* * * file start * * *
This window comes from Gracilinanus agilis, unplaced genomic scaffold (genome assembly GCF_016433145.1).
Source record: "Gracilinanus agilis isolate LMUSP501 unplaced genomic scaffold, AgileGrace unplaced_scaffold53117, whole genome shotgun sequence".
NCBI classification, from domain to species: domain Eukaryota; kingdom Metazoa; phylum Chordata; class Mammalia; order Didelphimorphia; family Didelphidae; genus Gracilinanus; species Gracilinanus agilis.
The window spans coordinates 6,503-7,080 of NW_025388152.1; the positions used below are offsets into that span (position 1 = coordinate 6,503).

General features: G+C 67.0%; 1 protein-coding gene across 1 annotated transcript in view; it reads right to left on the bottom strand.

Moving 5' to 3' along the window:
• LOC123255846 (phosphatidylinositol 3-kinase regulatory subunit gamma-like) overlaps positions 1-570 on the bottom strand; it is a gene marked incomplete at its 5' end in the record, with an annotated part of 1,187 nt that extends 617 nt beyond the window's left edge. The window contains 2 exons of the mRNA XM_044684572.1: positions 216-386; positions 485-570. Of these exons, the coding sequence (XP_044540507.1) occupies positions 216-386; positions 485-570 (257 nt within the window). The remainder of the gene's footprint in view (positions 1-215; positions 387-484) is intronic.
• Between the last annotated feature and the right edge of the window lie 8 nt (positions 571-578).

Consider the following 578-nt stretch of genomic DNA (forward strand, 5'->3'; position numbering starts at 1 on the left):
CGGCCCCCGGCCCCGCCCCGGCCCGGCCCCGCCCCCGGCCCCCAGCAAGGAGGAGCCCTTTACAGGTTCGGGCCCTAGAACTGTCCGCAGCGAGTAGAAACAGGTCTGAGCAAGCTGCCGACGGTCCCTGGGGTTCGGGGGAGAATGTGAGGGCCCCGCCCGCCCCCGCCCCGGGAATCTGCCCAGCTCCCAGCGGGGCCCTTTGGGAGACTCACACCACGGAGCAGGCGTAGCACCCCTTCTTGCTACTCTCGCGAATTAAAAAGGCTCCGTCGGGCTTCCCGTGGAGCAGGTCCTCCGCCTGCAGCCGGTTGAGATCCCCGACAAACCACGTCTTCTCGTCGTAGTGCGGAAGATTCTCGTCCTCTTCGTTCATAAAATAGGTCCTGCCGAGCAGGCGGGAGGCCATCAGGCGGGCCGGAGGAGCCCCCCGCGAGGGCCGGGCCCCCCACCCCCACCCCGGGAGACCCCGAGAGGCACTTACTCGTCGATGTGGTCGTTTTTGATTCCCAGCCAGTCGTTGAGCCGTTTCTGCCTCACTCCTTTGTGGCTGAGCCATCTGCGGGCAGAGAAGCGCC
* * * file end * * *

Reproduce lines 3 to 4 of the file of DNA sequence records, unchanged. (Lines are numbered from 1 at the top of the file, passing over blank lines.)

NCBI classification, from domain to species: domain Eukaryota; kingdom Metazoa; phylum Chordata; class Mammalia; order Didelphimorphia; family Didelphidae; genus Gracilinanus; species Gracilinanus agilis.
The window spans coordinates 6,503-7,080 of NW_025388152.1; the positions used below are offsets into that span (position 1 = coordinate 6,503).